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Keywords:

  • horse;
  • Lyme disease;
  • Borrelia burgdorferi;
  • tick-borne diseases;
  • serological tests;
  • outer surface protein C (OspC);
  • OspF

Summary

Reasons for performing study

Lyme disease is caused by Borrelia burgdorferi, which is transmitted by infected ticks (Ixodes spp.). Reports on Lyme disease in horses have increased in recent years. Nevertheless, the diagnosis of Lyme disease in horses is still challenging owing to its vague clinical presentation and the limitations of diagnostic tests.

Objectives

This study used a new serological Lyme multiplex assay to examine antibody responses to 3 antigens of B. burgdorferi, outer surface protein (Osp) C, OspF and C6, and to verify their use as markers for early and late infection stages in horses.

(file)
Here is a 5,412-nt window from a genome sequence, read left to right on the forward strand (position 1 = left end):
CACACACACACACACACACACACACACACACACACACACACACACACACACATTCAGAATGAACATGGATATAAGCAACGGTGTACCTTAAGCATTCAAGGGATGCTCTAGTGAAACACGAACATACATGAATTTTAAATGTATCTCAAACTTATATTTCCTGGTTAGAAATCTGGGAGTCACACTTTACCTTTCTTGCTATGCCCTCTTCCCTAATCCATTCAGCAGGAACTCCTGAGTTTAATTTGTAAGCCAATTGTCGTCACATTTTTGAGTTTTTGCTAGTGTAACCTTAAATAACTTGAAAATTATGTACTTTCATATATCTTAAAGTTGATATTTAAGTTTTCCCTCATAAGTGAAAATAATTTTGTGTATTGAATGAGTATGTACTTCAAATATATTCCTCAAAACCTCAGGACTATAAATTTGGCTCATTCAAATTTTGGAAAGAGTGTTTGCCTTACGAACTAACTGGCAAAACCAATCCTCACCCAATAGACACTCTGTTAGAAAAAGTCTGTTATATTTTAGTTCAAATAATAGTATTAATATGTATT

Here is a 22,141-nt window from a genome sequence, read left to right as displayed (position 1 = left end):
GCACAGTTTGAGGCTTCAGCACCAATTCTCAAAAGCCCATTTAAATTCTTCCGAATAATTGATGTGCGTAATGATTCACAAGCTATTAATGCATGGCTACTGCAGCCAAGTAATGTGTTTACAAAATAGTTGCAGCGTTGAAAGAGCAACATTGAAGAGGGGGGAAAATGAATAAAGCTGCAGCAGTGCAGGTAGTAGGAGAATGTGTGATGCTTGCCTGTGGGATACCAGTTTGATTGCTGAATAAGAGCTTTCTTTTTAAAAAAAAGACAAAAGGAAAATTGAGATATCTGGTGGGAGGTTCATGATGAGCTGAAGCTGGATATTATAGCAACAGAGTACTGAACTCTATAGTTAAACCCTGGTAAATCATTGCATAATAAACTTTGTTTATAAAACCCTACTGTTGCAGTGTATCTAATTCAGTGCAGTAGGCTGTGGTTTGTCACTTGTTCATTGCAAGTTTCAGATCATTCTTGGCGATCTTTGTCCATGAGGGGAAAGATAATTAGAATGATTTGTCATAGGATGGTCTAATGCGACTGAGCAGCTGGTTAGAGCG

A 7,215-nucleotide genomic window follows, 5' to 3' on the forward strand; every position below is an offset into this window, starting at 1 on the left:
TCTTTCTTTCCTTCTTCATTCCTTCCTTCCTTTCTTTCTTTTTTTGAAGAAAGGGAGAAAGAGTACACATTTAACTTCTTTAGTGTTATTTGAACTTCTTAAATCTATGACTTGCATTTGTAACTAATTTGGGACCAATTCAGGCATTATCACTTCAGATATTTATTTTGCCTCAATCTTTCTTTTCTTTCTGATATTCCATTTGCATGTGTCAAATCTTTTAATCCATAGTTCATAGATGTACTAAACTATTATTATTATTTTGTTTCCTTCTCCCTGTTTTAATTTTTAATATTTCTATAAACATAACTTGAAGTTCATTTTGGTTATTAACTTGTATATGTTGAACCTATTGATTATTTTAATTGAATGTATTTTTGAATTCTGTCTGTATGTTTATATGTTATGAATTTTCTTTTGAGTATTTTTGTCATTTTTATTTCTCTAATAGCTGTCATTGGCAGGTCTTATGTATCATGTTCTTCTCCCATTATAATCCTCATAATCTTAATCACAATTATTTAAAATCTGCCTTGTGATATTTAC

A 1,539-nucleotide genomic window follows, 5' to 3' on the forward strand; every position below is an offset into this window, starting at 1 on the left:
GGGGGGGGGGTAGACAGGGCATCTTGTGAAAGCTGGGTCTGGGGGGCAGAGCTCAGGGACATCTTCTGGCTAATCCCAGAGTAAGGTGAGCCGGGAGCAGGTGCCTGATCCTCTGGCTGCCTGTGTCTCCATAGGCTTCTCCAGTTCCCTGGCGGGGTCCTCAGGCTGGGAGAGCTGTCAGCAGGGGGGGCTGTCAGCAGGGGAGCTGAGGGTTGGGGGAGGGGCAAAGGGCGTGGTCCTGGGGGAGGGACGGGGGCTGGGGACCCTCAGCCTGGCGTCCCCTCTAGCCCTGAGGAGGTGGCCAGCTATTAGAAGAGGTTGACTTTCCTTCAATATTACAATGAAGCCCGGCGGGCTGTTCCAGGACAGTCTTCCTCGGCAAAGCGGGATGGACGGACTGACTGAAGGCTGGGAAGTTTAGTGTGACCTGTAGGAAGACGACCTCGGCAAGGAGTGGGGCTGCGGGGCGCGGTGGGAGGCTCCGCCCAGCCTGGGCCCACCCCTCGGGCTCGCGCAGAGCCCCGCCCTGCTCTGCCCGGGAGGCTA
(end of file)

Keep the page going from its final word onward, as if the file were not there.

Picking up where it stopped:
Methods

Multiplex analysis of antibodies to OspC, OspF and C6 in equine patient sera (n = 191) was performed. A subset of the sera (n = 90) was also tested using a commercial C6-based Lyme test.

Results

Antibodies to OspF and C6 highly correlate as reliable markers of infection with B. burgdorferi in horses. Antibodies to OspC, which have been confirmed as early infection markers in man and dogs, were only detected in some patient sera, suggesting that OspC antibodies are indicators of early infection in horses. Commercial C6 testing identified most infected horses but also resulted in false positive and false negative interpretations.

Conclusions

Serological multiplex testing is a rapid and quantitative diagnostic method to confirm infection with B. burgdorferi and to identify the stage of infection. In horses with risk of exposure and clinical signs, multiplex testing supports the diagnosis of Lyme disease.

Potential relevance

Antimicrobial treatment of B. burgdorferi is time sensitive. Treatment success decreases with time of persistent infection, while the risk of developing chronic disease increases. The ability to identify early infection with B. burgdorferi provides practitioners and clinicians with a tool to improve the diagnosis of equine Lyme disease and make treatment decisions.